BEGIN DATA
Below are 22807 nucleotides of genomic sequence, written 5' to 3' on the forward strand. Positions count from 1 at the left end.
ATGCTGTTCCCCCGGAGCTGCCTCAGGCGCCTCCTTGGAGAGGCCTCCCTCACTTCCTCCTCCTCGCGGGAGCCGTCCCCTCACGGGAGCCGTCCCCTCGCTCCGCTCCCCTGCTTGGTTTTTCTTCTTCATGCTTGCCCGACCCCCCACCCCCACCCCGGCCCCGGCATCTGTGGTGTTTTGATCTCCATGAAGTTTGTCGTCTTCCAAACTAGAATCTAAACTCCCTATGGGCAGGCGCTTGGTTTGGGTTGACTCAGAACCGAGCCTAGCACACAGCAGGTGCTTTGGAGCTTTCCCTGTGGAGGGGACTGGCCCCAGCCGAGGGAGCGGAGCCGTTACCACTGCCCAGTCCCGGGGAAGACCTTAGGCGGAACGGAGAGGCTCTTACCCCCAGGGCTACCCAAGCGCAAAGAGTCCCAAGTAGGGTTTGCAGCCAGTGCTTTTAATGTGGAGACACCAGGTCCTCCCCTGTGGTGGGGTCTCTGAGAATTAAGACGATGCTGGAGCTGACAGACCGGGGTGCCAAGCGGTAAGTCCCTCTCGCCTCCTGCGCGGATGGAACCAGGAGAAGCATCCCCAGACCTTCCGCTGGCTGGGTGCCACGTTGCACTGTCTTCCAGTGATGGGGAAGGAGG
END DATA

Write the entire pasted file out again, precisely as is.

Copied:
Below are 22807 nucleotides of genomic sequence, written 5' to 3' on the forward strand. Positions count from 1 at the left end.
ATGCTGTTCCCCCGGAGCTGCCTCAGGCGCCTCCTTGGAGAGGCCTCCCTCACTTCCTCCTCCTCGCGGGAGCCGTCCCCTCACGGGAGCCGTCCCCTCGCTCCGCTCCCCTGCTTGGTTTTTCTTCTTCATGCTTGCCCGACCCCCCACCCCCACCCCGGCCCCGGCATCTGTGGTGTTTTGATCTCCATGAAGTTTGTCGTCTTCCAAACTAGAATCTAAACTCCCTATGGGCAGGCGCTTGGTTTGGGTTGACTCAGAACCGAGCCTAGCACACAGCAGGTGCTTTGGAGCTTTCCCTGTGGAGGGGACTGGCCCCAGCCGAGGGAGCGGAGCCGTTACCACTGCCCAGTCCCGGGGAAGACCTTAGGCGGAACGGAGAGGCTCTTACCCCCAGGGCTACCCAAGCGCAAAGAGTCCCAAGTAGGGTTTGCAGCCAGTGCTTTTAATGTGGAGACACCAGGTCCTCCCCTGTGGTGGGGTCTCTGAGAATTAAGACGATGCTGGAGCTGACAGACCGGGGTGCCAAGCGGTAAGTCCCTCTCGCCTCCTGCGCGGATGGAACCAGGAGAAGCATCCCCAGACCTTCCGCTGGCTGGGTGCCACGTTGCACTGTCTTCCAGTGATGGGGAAGGAGG